Good morning. I'm Ben Eisen from The Wall Street Journal. Let's get you up to speed on the markets.
This week, all eyes will be on the Jackson Hole Economic Policy
Symposium, the annual confab where central bankers are known to send
policy signals. The conference starts Thursday and Fed Chairman Jerome
Powell speaks Friday.
The week is starting off on a quiet note, so let's take a look at President Trump's tweet about quarterly earnings from Friday, and some takeaways for public markets.
Markets in a Minute
Global stock markets were mostly higher Monday as commodities prices rebounded.
Shift from public to private markets is already upending finance.
The rise of private markets
where companies are free from the constraints of quarterly reporting is
already reshaping the makeup of the public stock market.
It’s sparked a secular decline in public listings.
It’s led a prominent CEO to recently declare his intention of taking his
company private. It could also result in a loosening of rules around
what’s required of public companies.
On Friday, President Donald Trump said he instructed the Securities and
Exchange Commission to study whether companies should release earnings twice a year, rather than four times. He tweeted that business leaders told him it "would allow greater flexibility & save money."
Such a practice, while potentially helping companies to move away from short-term profit goals,
would also limit investors’ visibility into corporate performance, a
move that echoes the more limited transparency among private companies.
It’s a clear sign that for public trading venues, private markets are tough competition.
Ample venture capital funding and low rates have left firms with myriad
options for raising capital without going through an increasingly
expensive initial public offering process and adhering to stringent
listing requirements. There are now fewer public U.S. companies than in
1976, even though gross domestic product has grown sharply, according to
a Credit Suisse report from last year.
The public markets could lose one more member if Tesla chief Elon Musk gets his way and completes a take-private deal.
Though the outcome of that effort is uncertain, Mr. Musk indicated in a
memo last week that his thinking is influenced by a grass-is-greener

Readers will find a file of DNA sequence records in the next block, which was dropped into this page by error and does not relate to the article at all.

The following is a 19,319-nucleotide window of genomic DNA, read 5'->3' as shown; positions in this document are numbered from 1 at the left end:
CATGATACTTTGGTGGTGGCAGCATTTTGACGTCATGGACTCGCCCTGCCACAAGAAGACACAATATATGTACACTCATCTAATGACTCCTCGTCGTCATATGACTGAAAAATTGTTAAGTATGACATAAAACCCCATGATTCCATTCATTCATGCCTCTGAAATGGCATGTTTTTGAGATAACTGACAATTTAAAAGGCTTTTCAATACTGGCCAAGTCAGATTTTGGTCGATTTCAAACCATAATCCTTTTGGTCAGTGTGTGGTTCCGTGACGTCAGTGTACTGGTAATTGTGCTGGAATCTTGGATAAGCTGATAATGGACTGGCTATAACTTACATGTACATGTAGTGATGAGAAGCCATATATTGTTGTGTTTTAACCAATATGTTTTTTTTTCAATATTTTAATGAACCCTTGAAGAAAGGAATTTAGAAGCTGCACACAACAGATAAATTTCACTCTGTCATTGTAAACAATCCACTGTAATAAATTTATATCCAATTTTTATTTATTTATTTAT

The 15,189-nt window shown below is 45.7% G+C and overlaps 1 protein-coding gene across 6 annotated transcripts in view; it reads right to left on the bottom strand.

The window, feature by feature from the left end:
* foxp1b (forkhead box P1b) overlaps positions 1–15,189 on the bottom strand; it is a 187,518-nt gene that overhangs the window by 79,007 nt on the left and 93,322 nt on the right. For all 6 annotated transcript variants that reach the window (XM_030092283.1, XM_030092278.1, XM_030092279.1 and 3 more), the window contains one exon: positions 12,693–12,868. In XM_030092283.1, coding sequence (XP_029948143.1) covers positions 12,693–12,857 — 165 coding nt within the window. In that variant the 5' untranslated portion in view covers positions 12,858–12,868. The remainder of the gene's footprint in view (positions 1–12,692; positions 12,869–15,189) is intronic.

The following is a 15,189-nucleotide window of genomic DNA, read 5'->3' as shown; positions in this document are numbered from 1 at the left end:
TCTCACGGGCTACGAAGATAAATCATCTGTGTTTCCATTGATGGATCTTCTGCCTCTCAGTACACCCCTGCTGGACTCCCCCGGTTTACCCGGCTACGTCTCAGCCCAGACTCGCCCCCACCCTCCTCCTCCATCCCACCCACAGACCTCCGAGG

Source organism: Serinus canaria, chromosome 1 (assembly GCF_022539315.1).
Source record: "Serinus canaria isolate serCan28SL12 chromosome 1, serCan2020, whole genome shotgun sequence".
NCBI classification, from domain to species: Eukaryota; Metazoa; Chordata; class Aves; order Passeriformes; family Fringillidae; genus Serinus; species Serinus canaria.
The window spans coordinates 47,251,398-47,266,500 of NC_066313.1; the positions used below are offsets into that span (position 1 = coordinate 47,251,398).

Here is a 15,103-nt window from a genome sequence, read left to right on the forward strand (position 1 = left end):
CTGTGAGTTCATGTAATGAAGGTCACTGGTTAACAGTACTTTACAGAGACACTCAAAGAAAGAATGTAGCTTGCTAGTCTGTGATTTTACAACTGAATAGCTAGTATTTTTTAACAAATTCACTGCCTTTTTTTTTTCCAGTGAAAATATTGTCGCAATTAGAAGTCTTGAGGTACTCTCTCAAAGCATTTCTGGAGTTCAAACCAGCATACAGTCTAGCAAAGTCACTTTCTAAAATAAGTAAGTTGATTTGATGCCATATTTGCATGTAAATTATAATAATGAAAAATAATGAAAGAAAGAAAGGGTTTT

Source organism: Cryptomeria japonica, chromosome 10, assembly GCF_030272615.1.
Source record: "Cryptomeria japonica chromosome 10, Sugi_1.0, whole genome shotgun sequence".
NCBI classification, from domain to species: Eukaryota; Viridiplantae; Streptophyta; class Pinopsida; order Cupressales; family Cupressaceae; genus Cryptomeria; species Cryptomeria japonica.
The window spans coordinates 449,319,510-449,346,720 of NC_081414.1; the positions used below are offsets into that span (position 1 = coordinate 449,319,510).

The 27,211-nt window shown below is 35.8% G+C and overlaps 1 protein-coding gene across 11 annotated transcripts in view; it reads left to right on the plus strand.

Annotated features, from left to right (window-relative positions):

view of private markets. “Basically, I’m trying to accomplish an outcome
where Tesla can operate at its best, free from as much distraction and
short-term thinking as possible," he wrote.
Given this backdrop, it’s not surprising that politicians want to
reshape the financial markets. And it’s not just Mr. Trump tossing out
ideas. Massachusetts Senator Elizabeth Warren recently proposed
that large companies be required to consider the interests of all
stakeholders, including workers, and not just focus on maximizing
The stock market is slowly transforming itself.
Everyday investors should hope these changes don’t reduce the
transparency and access that public shareholders have historically
What do you think the public stock market will be like in 20 years? Tell the author your thoughts at firstname.lastname@example.org.
Turkey's credit rating was dropped by both of the biggest rating
agencies on Friday. S&P Global cut the country's foreign currency
credit rating to B+ from BB- while Moody's Investors Service cut its
rating to Ba3 from Ba2.
On this day in 1932, Franklin Delano Roosevelt kicked off his
presidential campaign with a fiery speech in Columbus, Ohio, putting
forth a nine-point plan for economic recovery. Among his proposals:
reforms of Wall Street underwriting and trading practices, increased
regulation of commercial banks, a more aggressive role for the Federal
Reserve, and a crackdown on utility companies.
Amazon trades at a lofty 85 times future earnings, and over the past
three years its multiple has averaged around 115 times, according to
FactSet. PHOTO: ABHISHEK CHINNAPPA/REUTERS
Some market bulls are dismissing valuation concerns. While
shares of companies like Amazon.com and Netflix have surged this year
to price/earnings ratios that are several times the market’s longtime
average, many fans of these investments contend that such metrics can overstate risks.
At the heart of a new Fed debate: bonds or bills? Last
year, the Federal Reserve began shrinking its $4.5 billion portfolio of
mostly mortgage and Treasury securities. But they are now beginning an
internal debate: What will the portfolio look like when they’re done shrinking it?
‘‘Green bonds’’ are a gray area: Not all are equal. Definitions can be so fuzzy that environmentally conscious investors might end up funding fossil-fueled power stations.
Greece’s international financial bailout officially ends today. But as officials in Athens and the EU pat themselves on the back, pessimism and anger prevail for many in Greek society after a decade of economic depression has left people exhausted and disillusioned.
What We've Heard on the Street
"Nvidia has long understood that the cryptocurrency business is one of
easy come, easy go. But the last part still smarts a little."
Sears CEO Edward Lampert for years has called the shots as its chief
executive, largest shareholder and biggest lender. But his latest play
to keep the struggling chain afloat is out of his hands.